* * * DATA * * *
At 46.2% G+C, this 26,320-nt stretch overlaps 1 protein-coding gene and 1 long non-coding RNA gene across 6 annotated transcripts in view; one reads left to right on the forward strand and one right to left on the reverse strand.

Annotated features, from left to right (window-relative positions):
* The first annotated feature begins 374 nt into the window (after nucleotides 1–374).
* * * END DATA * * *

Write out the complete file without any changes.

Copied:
At 46.2% G+C, this 26,320-nt stretch overlaps 1 protein-coding gene and 1 long non-coding RNA gene across 6 annotated transcripts in view; one reads left to right on the forward strand and one right to left on the reverse strand.

Annotated features, from left to right (window-relative positions):
* The first annotated feature begins 374 nt into the window (after nucleotides 1–374).